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B&O Beogram 1900 bad motor?

Discussion in 'Troubleshooting and Repair' started by KilgoreCemetery, Mar 5, 2018.

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  1. KilgoreCemetery


    Apr 12, 2017
    I recently picked up this turntable for cheap, but the motor won't spin. I opened it up and realized that someone had already been playing with the wiring a bit, and after looking at the wiring diagram, I wasn't sure it was even connected right. The wire colors don't match what it says on the schematic, so that makes it extra confusing, but when I had finally decided I had it all figured out, the motor still doesn't spin.

    Here's what it looked like when I first got it:

    And here's the schematic:

    Since then, the bearings have been cleaned, oiled, and I'm able to spin the rotor freely with my fingers. The resistor and capacitor both tested ok and I cleaned the contacts on the switch mechanism. Also, while I was trying to figure out how the motor wires were supposed to be connected, I did a resistance check with the wires unhooked.

    Black - Blue = 327.4 Ohms
    Red - Yellow = 331.6 Ohms

    Every other combination showed no connection. I have no idea what the resistance is supposed to be, but I figure the electricity has to go somewhere. So, I decided that the Green wire that is mentioned in the schematic must actually be Black, and the Brown one is Red.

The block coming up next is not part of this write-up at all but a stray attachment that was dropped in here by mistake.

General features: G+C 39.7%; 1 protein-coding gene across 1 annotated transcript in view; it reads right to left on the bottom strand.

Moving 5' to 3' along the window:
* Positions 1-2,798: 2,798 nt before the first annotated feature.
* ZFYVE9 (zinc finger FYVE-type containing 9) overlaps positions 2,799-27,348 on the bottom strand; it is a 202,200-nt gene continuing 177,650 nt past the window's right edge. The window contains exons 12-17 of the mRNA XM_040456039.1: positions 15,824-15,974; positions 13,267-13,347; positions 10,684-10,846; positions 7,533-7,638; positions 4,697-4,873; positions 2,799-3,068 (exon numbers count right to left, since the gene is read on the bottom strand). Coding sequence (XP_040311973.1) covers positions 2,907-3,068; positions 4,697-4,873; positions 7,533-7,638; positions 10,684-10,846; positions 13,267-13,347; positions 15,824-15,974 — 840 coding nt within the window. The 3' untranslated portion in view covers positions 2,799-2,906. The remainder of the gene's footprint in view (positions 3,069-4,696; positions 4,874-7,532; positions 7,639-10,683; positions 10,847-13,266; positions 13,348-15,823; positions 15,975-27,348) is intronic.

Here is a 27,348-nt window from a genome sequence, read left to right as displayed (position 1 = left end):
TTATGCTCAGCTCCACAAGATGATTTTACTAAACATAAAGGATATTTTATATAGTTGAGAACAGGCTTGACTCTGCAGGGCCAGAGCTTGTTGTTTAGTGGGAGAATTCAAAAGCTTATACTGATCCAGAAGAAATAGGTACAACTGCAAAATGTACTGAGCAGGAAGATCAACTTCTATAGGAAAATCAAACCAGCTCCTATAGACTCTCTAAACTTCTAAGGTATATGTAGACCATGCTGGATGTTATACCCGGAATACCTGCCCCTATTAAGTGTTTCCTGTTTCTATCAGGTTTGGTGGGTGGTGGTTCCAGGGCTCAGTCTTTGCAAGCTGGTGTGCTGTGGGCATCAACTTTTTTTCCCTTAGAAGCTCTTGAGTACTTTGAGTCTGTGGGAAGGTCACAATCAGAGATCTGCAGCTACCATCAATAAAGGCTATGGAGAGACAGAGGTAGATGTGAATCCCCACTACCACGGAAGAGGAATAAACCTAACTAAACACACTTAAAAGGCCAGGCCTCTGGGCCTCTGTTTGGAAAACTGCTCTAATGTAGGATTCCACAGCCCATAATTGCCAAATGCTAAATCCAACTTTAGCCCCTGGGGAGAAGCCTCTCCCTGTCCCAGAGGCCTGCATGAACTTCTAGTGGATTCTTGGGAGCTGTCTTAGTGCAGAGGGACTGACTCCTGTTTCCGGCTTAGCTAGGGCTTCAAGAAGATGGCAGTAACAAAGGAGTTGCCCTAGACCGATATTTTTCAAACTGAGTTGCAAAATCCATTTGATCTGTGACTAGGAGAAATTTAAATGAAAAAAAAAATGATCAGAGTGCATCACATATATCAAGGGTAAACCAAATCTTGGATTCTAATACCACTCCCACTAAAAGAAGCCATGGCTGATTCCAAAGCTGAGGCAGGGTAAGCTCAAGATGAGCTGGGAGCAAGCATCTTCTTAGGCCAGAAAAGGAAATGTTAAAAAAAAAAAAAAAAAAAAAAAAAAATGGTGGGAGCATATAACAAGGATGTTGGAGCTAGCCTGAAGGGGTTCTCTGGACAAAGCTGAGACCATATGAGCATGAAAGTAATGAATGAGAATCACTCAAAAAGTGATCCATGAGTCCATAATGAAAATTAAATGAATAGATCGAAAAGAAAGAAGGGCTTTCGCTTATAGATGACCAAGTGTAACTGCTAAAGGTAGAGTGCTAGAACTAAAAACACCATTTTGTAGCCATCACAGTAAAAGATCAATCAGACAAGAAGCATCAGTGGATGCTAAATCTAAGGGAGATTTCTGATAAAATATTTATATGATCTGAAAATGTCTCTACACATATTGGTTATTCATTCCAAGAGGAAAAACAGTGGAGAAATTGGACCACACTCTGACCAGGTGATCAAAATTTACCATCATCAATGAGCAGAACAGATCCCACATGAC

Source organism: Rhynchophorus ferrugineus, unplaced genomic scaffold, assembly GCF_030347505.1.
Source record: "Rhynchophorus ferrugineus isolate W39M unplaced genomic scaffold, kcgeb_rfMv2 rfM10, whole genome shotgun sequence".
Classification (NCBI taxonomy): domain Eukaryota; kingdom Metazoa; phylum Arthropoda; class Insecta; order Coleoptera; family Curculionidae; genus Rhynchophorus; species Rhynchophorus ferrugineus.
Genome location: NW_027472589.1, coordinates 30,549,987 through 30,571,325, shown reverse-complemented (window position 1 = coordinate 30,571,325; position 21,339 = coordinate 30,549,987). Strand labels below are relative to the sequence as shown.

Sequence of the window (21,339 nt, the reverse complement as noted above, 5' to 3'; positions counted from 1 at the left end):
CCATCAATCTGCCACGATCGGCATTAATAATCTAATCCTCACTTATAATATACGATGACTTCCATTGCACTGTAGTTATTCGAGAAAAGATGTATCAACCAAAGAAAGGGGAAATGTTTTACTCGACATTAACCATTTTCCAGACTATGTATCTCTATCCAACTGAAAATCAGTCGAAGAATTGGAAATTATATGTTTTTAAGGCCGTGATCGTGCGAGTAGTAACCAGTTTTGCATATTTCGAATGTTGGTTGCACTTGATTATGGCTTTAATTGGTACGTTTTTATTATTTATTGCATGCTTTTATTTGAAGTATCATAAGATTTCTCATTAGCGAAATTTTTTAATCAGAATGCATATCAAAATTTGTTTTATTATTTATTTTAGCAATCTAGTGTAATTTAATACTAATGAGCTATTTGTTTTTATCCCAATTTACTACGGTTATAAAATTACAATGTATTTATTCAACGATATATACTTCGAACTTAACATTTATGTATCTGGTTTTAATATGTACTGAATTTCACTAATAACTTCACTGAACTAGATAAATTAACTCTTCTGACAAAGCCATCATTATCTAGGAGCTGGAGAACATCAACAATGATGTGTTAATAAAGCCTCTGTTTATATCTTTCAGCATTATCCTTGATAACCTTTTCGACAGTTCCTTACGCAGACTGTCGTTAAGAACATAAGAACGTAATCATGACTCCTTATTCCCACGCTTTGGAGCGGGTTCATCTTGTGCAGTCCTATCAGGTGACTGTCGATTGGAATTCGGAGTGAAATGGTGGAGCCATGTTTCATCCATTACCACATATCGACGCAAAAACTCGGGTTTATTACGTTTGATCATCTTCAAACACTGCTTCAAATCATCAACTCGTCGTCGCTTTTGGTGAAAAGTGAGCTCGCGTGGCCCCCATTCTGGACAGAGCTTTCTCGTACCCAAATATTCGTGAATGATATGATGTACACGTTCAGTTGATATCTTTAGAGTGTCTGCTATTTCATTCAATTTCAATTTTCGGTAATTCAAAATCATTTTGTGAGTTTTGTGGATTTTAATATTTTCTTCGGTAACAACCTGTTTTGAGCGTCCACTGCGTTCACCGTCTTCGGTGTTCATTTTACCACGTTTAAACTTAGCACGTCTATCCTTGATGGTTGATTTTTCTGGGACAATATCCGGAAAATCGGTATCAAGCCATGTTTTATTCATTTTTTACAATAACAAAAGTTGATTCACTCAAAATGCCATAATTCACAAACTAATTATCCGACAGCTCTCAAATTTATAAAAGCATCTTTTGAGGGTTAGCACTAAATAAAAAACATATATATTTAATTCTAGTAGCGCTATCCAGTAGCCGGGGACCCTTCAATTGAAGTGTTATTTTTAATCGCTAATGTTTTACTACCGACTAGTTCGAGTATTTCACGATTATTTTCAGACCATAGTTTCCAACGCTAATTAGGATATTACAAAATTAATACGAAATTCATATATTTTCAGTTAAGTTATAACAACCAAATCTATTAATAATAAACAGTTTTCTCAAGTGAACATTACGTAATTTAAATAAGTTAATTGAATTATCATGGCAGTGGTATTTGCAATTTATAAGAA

Here's what I came up with:

    This may provide more information as it shows how the wires connect to the motor:

    So far, no combination has gotten anything more than a hum from the motor. Is there a quick test to show whether or not the motor is good? Any information would be helpful at this point
  2. kellys_eye


    Jun 25, 2010
    Trace out the wiring as YOU have done it and derive a wiring schematic from it that we can look at.

    The photo's you show don't have enough information - i.e. can;t see the wires to the motor coils, can't see the contact arrangement under the white block etc.
  3. duke37


    Jan 9, 2011
    I have never dealt with a motor lke this.
    330Ω seems reasonable.
    Is the motor supposed to reverse?
    The two windings are in series with 55V across each, 117v total.
    I think the resistor and capacitor are there to suppress interference when switching.
    Connect the two windings in series and to nothing else, see if the motor runs.
    If it doesn't, swap one winding over.
  4. Alec_t


    Jul 7, 2015
    If a rubber pinch/drive wheel or belt has disintegrated, is it possible that the motor is spinning but simply not driving anything? Can you tell if the actual motor shaft is rotating?
  5. KilgoreCemetery


    Apr 12, 2017
    Hey, thanks for the replies! I don't have time at the moment to draw up a wiring schematic, @kellys_eye, but I'll look into it on Sunday evening.

    @duke37 I don't think reverse is an option, but I'm guessing the motor is supposed to be able to do two different speeds. I don't remember if it has two different drive wheels or not off the top of my head. To the best of my knowledge, it is connected in series. Running some fresh wire and bypassing all the additional contact points sounds like a good idea though.